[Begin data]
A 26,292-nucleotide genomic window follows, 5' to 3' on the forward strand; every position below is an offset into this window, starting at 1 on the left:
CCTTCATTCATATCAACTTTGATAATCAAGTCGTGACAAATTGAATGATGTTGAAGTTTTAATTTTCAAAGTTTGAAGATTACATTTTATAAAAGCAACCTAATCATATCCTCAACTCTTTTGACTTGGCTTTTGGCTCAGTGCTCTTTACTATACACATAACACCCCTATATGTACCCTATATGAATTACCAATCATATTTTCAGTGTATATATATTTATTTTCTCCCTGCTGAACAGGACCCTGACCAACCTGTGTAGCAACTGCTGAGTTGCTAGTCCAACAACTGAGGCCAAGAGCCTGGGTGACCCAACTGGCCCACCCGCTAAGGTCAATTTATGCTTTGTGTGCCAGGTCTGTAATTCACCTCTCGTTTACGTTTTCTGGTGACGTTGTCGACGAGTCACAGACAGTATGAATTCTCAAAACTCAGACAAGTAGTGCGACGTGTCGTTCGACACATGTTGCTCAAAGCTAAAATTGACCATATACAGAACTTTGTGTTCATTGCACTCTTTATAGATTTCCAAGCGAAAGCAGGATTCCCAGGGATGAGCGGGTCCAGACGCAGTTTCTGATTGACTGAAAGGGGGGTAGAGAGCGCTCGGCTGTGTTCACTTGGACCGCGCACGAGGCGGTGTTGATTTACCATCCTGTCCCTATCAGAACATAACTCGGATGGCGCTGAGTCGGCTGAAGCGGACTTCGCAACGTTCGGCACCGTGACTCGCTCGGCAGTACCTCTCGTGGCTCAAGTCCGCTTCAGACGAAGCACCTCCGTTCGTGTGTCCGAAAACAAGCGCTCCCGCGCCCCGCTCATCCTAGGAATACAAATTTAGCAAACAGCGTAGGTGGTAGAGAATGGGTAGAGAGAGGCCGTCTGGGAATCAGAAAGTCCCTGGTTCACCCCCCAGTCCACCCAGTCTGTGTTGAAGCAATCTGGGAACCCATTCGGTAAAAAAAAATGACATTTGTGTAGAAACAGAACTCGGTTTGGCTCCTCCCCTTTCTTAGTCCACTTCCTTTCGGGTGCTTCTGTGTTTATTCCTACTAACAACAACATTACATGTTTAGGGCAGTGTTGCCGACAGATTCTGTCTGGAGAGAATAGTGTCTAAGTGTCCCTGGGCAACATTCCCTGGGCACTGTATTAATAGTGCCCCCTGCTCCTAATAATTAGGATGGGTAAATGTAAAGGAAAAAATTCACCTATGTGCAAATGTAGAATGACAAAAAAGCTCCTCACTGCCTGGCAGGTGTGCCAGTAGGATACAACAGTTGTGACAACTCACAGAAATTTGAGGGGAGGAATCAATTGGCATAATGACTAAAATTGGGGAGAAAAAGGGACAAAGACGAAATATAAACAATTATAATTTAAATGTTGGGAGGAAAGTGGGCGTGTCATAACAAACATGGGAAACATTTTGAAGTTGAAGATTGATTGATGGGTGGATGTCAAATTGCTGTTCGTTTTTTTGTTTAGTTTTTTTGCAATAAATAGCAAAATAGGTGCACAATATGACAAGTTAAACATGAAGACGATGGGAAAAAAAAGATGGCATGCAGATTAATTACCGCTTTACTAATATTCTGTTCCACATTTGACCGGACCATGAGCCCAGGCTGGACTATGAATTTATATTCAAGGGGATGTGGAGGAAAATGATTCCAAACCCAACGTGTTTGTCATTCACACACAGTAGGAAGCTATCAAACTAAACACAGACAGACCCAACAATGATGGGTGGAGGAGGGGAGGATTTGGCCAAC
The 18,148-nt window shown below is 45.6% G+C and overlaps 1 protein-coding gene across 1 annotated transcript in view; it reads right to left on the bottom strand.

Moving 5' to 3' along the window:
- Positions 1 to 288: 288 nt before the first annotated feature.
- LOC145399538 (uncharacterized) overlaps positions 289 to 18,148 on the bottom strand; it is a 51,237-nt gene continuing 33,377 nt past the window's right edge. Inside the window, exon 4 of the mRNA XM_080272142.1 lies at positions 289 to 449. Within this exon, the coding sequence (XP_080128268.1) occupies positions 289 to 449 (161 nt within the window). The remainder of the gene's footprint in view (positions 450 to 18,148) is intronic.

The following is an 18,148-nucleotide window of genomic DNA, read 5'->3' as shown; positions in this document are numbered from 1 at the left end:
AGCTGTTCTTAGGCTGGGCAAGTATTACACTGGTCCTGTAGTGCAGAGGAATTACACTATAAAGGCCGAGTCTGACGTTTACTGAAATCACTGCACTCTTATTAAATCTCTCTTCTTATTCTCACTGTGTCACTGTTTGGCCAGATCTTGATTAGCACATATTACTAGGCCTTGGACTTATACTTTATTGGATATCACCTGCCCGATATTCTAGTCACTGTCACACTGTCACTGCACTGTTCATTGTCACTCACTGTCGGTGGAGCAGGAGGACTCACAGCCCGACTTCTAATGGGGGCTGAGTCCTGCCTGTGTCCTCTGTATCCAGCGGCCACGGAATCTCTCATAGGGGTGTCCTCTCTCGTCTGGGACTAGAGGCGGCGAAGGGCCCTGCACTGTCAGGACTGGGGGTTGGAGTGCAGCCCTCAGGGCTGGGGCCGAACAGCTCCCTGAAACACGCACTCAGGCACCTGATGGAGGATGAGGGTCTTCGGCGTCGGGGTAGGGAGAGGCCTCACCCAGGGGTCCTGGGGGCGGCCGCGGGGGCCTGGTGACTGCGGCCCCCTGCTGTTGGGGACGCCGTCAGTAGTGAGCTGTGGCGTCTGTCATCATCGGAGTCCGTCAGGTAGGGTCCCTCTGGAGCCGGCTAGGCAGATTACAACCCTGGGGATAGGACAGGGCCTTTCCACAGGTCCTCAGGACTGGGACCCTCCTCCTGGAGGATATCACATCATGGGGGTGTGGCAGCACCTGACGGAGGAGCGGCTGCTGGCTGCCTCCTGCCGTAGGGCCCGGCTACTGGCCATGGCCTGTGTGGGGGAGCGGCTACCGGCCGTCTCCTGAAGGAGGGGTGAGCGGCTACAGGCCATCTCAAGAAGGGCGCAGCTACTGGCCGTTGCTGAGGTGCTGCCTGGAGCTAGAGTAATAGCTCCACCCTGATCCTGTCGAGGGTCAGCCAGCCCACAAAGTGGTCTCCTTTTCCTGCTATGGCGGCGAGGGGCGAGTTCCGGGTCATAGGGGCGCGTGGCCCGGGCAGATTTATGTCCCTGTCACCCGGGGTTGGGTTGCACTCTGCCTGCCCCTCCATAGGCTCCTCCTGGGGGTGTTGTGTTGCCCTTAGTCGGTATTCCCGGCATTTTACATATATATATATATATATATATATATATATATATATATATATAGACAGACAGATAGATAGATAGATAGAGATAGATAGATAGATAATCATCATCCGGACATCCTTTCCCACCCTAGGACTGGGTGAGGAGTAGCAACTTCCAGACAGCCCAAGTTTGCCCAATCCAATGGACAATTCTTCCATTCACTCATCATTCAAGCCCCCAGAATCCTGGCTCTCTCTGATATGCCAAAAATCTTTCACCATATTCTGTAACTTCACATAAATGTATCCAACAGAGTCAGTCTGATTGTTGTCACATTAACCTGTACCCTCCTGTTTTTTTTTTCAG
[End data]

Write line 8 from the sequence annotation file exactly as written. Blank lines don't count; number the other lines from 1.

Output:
AGCTGTTCTTAGGCTGGGCAAGTATTACACTGGTCCTGTAGTGCAGAGGAATTACACTATAAAGGCCGAGTCTGACGTTTACTGAAATCACTGCACTCTTATTAAATCTCTCTTCTTATTCTCACTGTGTCACTGTTTGGCCAGATCTTGATTAGCACATATTACTAGGCCTTGGACTTATACTTTATTGGATATCACCTGCCCGATATTCTAGTCACTGTCACACTGTCACTGCACTGTTCATTGTCACTCACTGTCGGTGGAGCAGGAGGACTCACAGCCCGACTTCTAATGGGGGCTGAGTCCTGCCTGTGTCCTCTGTATCCAGCGGCCACGGAATCTCTCATAGGGGTGTCCTCTCTCGTCTGGGACTAGAGGCGGCGAAGGGCCCTGCACTGTCAGGACTGGGGGTTGGAGTGCAGCCCTCAGGGCTGGGGCCGAACAGCTCCCTGAAACACGCACTCAGGCACCTGATGGAGGATGAGGGTCTTCGGCGTCGGGGTAGGGAGAGGCCTCACCCAGGGGTCCTGGGGGCGGCCGCGGGGGCCTGGTGACTGCGGCCCCCTGCTGTTGGGGACGCCGTCAGTAGTGAGCTGTGGCGTCTGTCATCATCGGAGTCCGTCAGGTAGGGTCCCTCTGGAGCCGGCTAGGCAGATTACAACCCTGGGGATAGGACAGGGCCTTTCCACAGGTCCTCAGGACTGGGACCCTCCTCCTGGAGGATATCACATCATGGGGGTGTGGCAGCACCTGACGGAGGAGCGGCTGCTGGCTGCCTCCTGCCGTAGGGCCCGGCTACTGGCCATGGCCTGTGTGGGGGAGCGGCTACCGGCCGTCTCCTGAAGGAGGGGTGAGCGGCTACAGGCCATCTCAAGAAGGGCGCAGCTACTGGCCGTTGCTGAGGTGCTGCCTGGAGCTAGAGTAATAGCTCCACCCTGATCCTGTCGAGGGTCAGCCAGCCCACAAAGTGGTCTCCTTTTCCTGCTATGGCGGCGAGGGGCGAGTTCCGGGTCATAGGGGCGCGTGGCCCGGGCAGATTTATGTCCCTGTCACCCGGGGTTGGGTTGCACTCTGCCTGCCCCTCCATAGGCTCCTCCTGGGGGTGTTGTGTTGCCCTTAGTCGGTATTCCCGGCATTTTACATATATATATATATATATATATATATATATATATATATATATAGACAGACAGATAGATAGATAGATAGAGATAGATAGATAGATAATCATCATCCGGACATCCTTTCCCACCCTAGGACTGGGTGAGGAGTAGCAACTTCCAGACAGCCCAAGTTTGCCCAATCCAATGGACAATTCTTCCATTCACTCATCATTCAAGCCCCCAGAATCCTGGCTCTCTCTGATATGCCAAAAATCTTTCACCATATTCTGTAACTTCACATAAATGTATCCAACAGAGTCAGTCTGATTGTTGTCACATTAACCTGTACCCTCCTGTTTTTTTTTTCAG